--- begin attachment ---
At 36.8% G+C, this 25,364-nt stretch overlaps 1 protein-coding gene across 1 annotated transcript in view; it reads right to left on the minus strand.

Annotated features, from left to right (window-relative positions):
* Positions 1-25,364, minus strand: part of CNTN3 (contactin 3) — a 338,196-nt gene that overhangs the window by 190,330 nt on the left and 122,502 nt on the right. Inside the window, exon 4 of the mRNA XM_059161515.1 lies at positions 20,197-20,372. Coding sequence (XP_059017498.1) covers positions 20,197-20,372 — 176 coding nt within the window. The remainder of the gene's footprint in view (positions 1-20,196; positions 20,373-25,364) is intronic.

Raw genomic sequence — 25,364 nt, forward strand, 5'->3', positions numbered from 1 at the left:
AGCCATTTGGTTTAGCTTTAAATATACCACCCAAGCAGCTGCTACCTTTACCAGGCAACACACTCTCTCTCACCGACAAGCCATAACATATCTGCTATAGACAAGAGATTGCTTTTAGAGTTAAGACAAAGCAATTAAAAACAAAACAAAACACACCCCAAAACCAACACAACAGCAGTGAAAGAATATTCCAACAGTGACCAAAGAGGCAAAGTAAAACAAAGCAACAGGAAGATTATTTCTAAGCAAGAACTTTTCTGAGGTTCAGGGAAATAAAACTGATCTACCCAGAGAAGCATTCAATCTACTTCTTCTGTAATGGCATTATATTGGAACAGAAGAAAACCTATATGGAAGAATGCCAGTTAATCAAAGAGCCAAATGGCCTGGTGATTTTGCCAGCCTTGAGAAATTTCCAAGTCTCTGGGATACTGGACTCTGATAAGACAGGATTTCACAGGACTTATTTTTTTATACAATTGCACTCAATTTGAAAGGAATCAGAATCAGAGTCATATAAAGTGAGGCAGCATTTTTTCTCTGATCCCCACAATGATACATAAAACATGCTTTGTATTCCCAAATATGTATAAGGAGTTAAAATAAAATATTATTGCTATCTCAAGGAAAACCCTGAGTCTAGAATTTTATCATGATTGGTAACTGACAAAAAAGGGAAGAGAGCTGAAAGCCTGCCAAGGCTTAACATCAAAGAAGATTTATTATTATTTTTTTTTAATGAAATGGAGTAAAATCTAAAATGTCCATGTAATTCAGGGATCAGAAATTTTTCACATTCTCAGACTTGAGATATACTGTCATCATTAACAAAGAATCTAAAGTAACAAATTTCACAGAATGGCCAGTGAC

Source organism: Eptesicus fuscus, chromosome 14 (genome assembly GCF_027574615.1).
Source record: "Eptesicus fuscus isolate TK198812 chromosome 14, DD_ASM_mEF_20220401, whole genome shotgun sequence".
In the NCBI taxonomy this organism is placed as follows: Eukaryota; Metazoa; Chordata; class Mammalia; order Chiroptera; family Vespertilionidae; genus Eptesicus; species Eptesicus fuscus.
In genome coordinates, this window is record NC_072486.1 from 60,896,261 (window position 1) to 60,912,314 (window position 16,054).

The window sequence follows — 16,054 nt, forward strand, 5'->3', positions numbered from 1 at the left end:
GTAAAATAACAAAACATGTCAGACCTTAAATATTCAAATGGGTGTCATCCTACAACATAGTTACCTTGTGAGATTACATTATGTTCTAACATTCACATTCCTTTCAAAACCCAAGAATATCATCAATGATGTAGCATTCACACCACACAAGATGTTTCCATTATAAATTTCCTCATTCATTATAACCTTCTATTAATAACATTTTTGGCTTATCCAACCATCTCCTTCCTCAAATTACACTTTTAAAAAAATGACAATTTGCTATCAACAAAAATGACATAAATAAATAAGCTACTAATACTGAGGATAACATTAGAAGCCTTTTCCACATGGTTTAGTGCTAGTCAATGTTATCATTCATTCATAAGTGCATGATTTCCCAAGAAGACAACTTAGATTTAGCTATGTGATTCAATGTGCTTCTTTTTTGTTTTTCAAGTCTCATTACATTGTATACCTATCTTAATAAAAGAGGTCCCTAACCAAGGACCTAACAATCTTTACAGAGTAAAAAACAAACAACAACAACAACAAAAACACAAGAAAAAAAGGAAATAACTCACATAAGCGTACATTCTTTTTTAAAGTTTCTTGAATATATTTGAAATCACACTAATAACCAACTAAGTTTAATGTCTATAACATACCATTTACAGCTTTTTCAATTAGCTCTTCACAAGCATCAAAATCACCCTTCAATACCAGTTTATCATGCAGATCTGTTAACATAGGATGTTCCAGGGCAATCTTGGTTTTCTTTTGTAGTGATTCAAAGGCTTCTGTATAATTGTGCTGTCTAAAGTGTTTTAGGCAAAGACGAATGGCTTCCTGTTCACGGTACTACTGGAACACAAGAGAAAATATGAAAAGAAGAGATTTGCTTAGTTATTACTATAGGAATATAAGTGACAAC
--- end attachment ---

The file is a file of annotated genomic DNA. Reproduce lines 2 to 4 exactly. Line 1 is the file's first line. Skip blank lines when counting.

Annotated features, from left to right (window-relative positions):
* Positions 1-25,364, minus strand: part of CNTN3 (contactin 3) — a 338,196-nt gene that overhangs the window by 190,330 nt on the left and 122,502 nt on the right. Inside the window, exon 4 of the mRNA XM_059161515.1 lies at positions 20,197-20,372. Coding sequence (XP_059017498.1) covers positions 20,197-20,372 — 176 coding nt within the window. The remainder of the gene's footprint in view (positions 1-20,196; positions 20,373-25,364) is intronic.

Raw genomic sequence — 25,364 nt, forward strand, 5'->3', positions numbered from 1 at the left: